The Telegraph
Since 1st March, 1999
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CPM finds wit, courtesy Bush

New Delhi, March 2: From Condoleezza Rice to “Condoleezza’s rice” may be a small step, but it put Prakash Karat’s comrades in new political territory today.

George W. Bush has done the unthinkable: he has woken in the CPM a sense of humour, uniting two elements that till yesterday seemed as disparate as Osama and an omelette.

The Left-sponsored protests against the US President’s visit, which drew tens of thousands to the streets in cities across the country, sparkled with wit even as they simmered in anger. As Bush lunched with Prime Minister Manmohan Singh, the CPM put together a menu for the “Cowboy Come to Town”.

The rather glossy leaflet invited Bush to gorge on Bomb Aloo and Nuclear Do Pyaza, and wash it down with Bloody Merry or, perhaps, Blue Lagoon with Gulf Oil. For dessert, he had a choice of, among others, the best Cuba Cake and Abu-Ghraib Jalebi.

Perhaps to help him work off the calories, the leaflet offered the President a “terror schedule”, mentioning the “must dos” and the “avoids”.

Bush “must support privatisation of airports, praise Tony and his ancestors, mortgage India, kill people in the name of God” but “must avoid patriotic feelings and thoughts of Indian sovereignty, right to dissent, hunger for human rights”.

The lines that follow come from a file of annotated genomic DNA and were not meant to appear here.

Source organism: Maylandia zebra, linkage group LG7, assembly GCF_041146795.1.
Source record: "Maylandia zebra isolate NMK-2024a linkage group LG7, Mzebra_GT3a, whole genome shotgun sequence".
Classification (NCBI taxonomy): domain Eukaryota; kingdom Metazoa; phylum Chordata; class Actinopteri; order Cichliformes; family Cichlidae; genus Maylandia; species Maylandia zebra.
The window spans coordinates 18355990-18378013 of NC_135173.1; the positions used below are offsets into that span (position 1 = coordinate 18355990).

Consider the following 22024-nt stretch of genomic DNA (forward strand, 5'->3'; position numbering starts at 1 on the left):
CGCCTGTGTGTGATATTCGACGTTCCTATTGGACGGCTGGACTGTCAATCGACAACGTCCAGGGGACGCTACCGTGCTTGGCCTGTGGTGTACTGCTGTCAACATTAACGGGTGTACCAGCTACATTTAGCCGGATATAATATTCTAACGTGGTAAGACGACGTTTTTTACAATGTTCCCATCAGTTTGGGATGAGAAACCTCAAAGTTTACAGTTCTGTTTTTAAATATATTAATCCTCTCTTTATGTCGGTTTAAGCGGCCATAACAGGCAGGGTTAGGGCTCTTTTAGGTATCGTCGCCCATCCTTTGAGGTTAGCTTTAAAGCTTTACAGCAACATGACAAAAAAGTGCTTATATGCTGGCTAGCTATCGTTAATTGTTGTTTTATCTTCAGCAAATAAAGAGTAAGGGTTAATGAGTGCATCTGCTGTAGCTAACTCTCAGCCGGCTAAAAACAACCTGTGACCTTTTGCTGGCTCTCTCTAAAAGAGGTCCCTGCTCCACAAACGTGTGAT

The posters, created by the CPM’s students’ wing and mass organisations over weeks also dripped sarcasm all the way through the sweltering 5 km march from the Ramlila ground to Jantar Mantar. One, with a picture of Bush with a swastika on his forehead, screamed: “Same bull****, different ass****”.

In Mumbai, never known to have a taste for protests, the streets seethed with roaring crowds and burning effigies.

The rally in Delhi, too, was not without political humour. Karat shared the podium with Mulayam Singh Yadav and Amar Singh, leaders he hadn’t had much time for earlier. Wife Brinda sat next to Samajwadi Party MP Jaya Prada below the dais.

The Mulayam masala proved a bit strong, though. He strode in late with slogan-shouting supporters, interrupting Karat’s speech. He then grabbed the microphone and, with passing mention of Bush, turned the rally into a poll campaign, ending by appealing “to my Left friends” to dump the Congress.

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